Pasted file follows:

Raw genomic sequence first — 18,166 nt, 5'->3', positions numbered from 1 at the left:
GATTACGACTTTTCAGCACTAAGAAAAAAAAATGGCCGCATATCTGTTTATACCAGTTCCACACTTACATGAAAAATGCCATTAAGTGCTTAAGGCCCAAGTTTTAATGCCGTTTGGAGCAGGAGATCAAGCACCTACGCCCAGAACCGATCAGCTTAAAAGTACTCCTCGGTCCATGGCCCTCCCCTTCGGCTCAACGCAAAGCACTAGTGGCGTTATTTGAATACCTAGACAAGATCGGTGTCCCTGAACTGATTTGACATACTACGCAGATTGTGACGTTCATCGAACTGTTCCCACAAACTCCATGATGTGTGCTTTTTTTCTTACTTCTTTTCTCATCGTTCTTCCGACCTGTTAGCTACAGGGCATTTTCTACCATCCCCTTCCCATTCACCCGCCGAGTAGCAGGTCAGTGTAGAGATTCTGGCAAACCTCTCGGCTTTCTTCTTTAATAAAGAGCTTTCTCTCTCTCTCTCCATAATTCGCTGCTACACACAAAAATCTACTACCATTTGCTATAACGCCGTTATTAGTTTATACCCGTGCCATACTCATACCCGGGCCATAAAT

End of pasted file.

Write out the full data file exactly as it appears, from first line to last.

Raw genomic sequence first — 18,166 nt, 5'->3', positions numbered from 1 at the left:
GATTACGACTTTTCAGCACTAAGAAAAAAAAATGGCCGCATATCTGTTTATACCAGTTCCACACTTACATGAAAAATGCCATTAAGTGCTTAAGGCCCAAGTTTTAATGCCGTTTGGAGCAGGAGATCAAGCACCTACGCCCAGAACCGATCAGCTTAAAAGTACTCCTCGGTCCATGGCCCTCCCCTTCGGCTCAACGCAAAGCACTAGTGGCGTTATTTGAATACCTAGACAAGATCGGTGTCCCTGAACTGATTTGACATACTACGCAGATTGTGACGTTCATCGAACTGTTCCCACAAACTCCATGATGTGTGCTTTTTTTCTTACTTCTTTTCTCATCGTTCTTCCGACCTGTTAGCTACAGGGCATTTTCTACCATCCCCTTCCCATTCACCCGCCGAGTAGCAGGTCAGTGTAGAGATTCTGGCAAACCTCTCGGCTTTCTTCTTTAATAAAGAGCTTTCTCTCTCTCTCTCCATAATTCGCTGCTACACACAAAAATCTACTACCATTTGCTATAACGCCGTTATTAGTTTATACCCGTGCCATACTCATACCCGGGCCATAAAT